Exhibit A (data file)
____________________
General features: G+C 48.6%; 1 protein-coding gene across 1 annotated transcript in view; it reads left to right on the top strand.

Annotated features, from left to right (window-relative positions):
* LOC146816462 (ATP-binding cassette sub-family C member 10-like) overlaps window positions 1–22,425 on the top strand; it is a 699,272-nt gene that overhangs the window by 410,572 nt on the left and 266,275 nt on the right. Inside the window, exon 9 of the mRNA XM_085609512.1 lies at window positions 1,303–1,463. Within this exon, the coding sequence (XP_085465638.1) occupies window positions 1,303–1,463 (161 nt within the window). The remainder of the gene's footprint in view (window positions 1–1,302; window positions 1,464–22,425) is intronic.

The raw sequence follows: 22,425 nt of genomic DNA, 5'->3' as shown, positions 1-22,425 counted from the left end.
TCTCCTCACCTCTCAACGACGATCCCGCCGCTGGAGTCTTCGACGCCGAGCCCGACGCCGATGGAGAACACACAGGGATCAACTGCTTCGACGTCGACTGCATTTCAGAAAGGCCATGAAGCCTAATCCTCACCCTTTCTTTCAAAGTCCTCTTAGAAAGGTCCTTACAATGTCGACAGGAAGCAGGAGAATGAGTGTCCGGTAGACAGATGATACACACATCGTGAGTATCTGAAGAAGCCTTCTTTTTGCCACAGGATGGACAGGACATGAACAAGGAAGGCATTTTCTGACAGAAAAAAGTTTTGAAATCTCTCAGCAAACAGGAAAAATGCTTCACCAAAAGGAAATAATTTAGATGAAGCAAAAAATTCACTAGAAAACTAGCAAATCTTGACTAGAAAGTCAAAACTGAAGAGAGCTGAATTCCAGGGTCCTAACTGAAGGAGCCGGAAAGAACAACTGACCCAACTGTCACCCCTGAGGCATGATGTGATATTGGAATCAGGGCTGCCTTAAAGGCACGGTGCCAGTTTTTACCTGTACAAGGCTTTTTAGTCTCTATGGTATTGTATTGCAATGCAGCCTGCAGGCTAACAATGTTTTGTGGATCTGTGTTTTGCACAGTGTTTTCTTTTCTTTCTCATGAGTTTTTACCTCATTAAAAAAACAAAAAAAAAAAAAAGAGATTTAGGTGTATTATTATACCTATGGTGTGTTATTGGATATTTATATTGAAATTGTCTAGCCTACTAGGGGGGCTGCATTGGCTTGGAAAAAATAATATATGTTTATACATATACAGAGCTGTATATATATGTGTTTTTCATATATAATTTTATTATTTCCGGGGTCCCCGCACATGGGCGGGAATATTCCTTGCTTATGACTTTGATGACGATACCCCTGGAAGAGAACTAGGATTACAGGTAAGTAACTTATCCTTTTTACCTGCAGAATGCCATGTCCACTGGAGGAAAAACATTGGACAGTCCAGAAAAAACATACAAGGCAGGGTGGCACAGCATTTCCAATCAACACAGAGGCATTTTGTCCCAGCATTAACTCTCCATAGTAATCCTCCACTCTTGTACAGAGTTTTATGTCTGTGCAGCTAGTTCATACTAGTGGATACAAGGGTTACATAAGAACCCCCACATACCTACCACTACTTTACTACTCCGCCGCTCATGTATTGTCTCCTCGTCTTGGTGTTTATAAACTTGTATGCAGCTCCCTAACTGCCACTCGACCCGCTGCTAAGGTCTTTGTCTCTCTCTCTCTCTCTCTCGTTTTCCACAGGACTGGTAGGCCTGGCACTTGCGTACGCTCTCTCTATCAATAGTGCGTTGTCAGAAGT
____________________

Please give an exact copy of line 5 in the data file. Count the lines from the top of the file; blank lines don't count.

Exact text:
TCTCCTCACCTCTCAACGACGATCCCGCCGCTGGAGTCTTCGACGCCGAGCCCGACGCCGATGGAGAACACACAGGGATCAACTGCTTCGACGTCGACTGCATTTCAGAAAGGCCATGAAGCCTAATCCTCACCCTTTCTTTCAAAGTCCTCTTAGAAAGGTCCTTACAATGTCGACAGGAAGCAGGAGAATGAGTGTCCGGTAGACAGATGATACACACATCGTGAGTATCTGAAGAAGCCTTCTTTTTGCCACAGGATGGACAGGACATGAACAAGGAAGGCATTTTCTGACAGAAAAAAGTTTTGAAATCTCTCAGCAAACAGGAAAAATGCTTCACCAAAAGGAAATAATTTAGATGAAGCAAAAAATTCACTAGAAAACTAGCAAATCTTGACTAGAAAGTCAAAACTGAAGAGAGCTGAATTCCAGGGTCCTAACTGAAGGAGCCGGAAAGAACAACTGACCCAACTGTCACCCCTGAGGCATGATGTGATATTGGAATCAGGGCTGCCTTAAAGGCACGGTGCCAGTTTTTACCTGTACAAGGCTTTTTAGTCTCTATGGTATTGTATTGCAATGCAGCCTGCAGGCTAACAATGTTTTGTGGATCTGTGTTTTGCACAGTGTTTTCTTTTCTTTCTCATGAGTTTTTACCTCATTAAAAAAACAAAAAAAAAAAAAAGAGATTTAGGTGTATTATTATACCTATGGTGTGTTATTGGATATTTATATTGAAATTGTCTAGCCTACTAGGGGGGCTGCATTGGCTTGGAAAAAATAATATATGTTTATACATATACAGAGCTGTATATATATGTGTTTTTCATATATAATTTTATTATTTCCGGGGTCCCCGCACATGGGCGGGAATATTCCTTGCTTATGACTTTGATGACGATACCCCTGGAAGAGAACTAGGATTACAGGTAAGTAACTTATCCTTTTTACCTGCAGAATGCCATGTCCACTGGAGGAAAAACATTGGACAGTCCAGAAAAAACATACAAGGCAGGGTGGCACAGCATTTCCAATCAACACAGAGGCATTTTGTCCCAGCATTAACTCTCCATAGTAATCCTCCACTCTTGTACAGAGTTTTATGTCTGTGCAGCTAGTTCATACTAGTGGATACAAGGGTTACATAAGAACCCCCACATACCTACCACTACTTTACTACTCCGCCGCTCATGTATTGTCTCCTCGTCTTGGTGTTTATAAACTTGTATGCAGCTCCCTAACTGCCACTCGACCCGCTGCTAAGGTCTTTGTCTCTCTCTCTCTCTCTCTCGTTTTCCACAGGACTGGTAGGCCTGGCACTTGCGTACGCTCTCTCTATCAATAGTGCGTTGTCAGAAGT